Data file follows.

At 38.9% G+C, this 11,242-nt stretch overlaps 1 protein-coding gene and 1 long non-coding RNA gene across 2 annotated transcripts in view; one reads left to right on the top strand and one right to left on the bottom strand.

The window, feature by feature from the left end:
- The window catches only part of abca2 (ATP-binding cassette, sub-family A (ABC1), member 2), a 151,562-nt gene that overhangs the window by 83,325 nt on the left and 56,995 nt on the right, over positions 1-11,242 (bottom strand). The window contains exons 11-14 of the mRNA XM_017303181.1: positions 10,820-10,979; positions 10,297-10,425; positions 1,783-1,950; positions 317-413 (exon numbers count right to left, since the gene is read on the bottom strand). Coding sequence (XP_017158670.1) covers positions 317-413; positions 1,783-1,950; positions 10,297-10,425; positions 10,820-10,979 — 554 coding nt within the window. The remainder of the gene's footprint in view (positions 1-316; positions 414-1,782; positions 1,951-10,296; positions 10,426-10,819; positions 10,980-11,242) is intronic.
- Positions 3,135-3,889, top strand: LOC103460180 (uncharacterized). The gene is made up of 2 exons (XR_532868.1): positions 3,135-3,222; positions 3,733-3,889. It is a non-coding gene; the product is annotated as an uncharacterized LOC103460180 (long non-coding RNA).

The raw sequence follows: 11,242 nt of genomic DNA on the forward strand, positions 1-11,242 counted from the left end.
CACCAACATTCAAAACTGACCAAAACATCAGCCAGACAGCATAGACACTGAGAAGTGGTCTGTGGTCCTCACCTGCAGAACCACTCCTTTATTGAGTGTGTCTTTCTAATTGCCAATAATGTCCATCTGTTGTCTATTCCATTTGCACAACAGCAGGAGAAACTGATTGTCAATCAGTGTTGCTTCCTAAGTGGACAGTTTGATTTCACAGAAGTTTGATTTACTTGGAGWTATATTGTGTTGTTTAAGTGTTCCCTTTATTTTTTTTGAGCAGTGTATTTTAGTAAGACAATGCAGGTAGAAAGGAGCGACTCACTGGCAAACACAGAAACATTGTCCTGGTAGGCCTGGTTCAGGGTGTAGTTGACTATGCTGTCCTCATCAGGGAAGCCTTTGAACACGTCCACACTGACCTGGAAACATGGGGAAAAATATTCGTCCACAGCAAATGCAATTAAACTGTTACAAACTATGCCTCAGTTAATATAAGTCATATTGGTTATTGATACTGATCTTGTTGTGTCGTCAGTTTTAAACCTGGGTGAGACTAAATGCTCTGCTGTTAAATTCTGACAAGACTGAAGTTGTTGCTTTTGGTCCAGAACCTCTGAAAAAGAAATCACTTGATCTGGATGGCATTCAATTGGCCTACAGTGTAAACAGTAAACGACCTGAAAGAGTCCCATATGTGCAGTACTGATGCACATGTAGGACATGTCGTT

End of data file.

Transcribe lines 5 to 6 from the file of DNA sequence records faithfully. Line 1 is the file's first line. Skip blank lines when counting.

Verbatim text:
The raw sequence follows: 11,242 nt of genomic DNA on the forward strand, positions 1-11,242 counted from the left end.
CACCAACATTCAAAACTGACCAAAACATCAGCCAGACAGCATAGACACTGAGAAGTGGTCTGTGGTCCTCACCTGCAGAACCACTCCTTTATTGAGTGTGTCTTTCTAATTGCCAATAATGTCCATCTGTTGTCTATTCCATTTGCACAACAGCAGGAGAAACTGATTGTCAATCAGTGTTGCTTCCTAAGTGGACAGTTTGATTTCACAGAAGTTTGATTTACTTGGAGWTATATTGTGTTGTTTAAGTGTTCCCTTTATTTTTTTTGAGCAGTGTATTTTAGTAAGACAATGCAGGTAGAAAGGAGCGACTCACTGGCAAACACAGAAACATTGTCCTGGTAGGCCTGGTTCAGGGTGTAGTTGACTATGCTGTCCTCATCAGGGAAGCCTTTGAACACGTCCACACTGACCTGGAAACATGGGGAAAAATATTCGTCCACAGCAAATGCAATTAAACTGTTACAAACTATGCCTCAGTTAATATAAGTCATATTGGTTATTGATACTGATCTTGTTGTGTCGTCAGTTTTAAACCTGGGTGAGACTAAATGCTCTGCTGTTAAATTCTGACAAGACTGAAGTTGTTGCTTTTGGTCCAGAACCTCTGAAAAAGAAATCACTTGATCTGGATGGCATTCAATTGGCCTACAGTGTAAACAGTAAACGACCTGAAAGAGTCCCATATGTGCAGTACTGATGCACATGTAGGACATGTCGTT